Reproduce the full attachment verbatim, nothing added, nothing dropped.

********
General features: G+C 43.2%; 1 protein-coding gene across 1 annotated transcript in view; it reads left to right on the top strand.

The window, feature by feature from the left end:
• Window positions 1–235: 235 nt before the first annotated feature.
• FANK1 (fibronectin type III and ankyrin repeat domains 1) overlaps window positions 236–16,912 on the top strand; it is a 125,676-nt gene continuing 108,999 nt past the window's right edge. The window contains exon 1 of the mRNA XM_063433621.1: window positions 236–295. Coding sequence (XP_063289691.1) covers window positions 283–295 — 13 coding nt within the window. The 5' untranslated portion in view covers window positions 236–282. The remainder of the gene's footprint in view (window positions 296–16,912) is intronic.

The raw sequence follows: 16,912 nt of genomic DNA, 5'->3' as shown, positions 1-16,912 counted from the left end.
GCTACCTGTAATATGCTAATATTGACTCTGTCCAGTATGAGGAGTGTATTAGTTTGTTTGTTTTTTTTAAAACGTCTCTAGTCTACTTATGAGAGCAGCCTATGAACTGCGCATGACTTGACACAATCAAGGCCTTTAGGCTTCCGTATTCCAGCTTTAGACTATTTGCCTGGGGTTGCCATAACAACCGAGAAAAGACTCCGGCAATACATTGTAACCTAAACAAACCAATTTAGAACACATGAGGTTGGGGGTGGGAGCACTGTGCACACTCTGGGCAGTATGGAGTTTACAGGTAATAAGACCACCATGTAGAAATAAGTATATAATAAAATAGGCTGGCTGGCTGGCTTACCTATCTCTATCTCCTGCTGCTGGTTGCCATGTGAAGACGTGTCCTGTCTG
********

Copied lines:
General features: G+C 43.2%; 1 protein-coding gene across 1 annotated transcript in view; it reads left to right on the top strand.

The window, feature by feature from the left end:
• Window positions 1–235: 235 nt before the first annotated feature.
• FANK1 (fibronectin type III and ankyrin repeat domains 1) overlaps window positions 236–16,912 on the top strand; it is a 125,676-nt gene continuing 108,999 nt past the window's right edge. The window contains exon 1 of the mRNA XM_063433621.1: window positions 236–295. Coding sequence (XP_063289691.1) covers window positions 283–295 — 13 coding nt within the window. The 5' untranslated portion in view covers window positions 236–282. The remainder of the gene's footprint in view (window positions 296–16,912) is intronic.

The raw sequence follows: 16,912 nt of genomic DNA, 5'->3' as shown, positions 1-16,912 counted from the left end.
GCTACCTGTAATATGCTAATATTGACTCTGTCCAGTATGAGGAGTGTATTAGTTTGTTTGTTTTTTTTAAAACGTCTCTAGTCTACTTATGAGAGCAGCCTATGAACTGCGCATGACTTGACACAATCAAGGCCTTTAGGCTTCCGTATTCCAGCTTTAGACTATTTGCCTGGGGTTGCCATAACAACCGAGAAAAGACTCCGGCAATACATTGTAACCTAAACAAACCAATTTAGAACACATGAGGTTGGGGGTGGGAGCACTGTGCACACTCTGGGCAGTATGGAGTTTACAGGTAATAAGACCACCATGTAGAAATAAGTATATAATAAAATAGGCTGGCTGGCTGGCTTACCTATCTCTATCTCCTGCTGCTGGTTGCCATGTGAAGACGTGTCCTGTCTG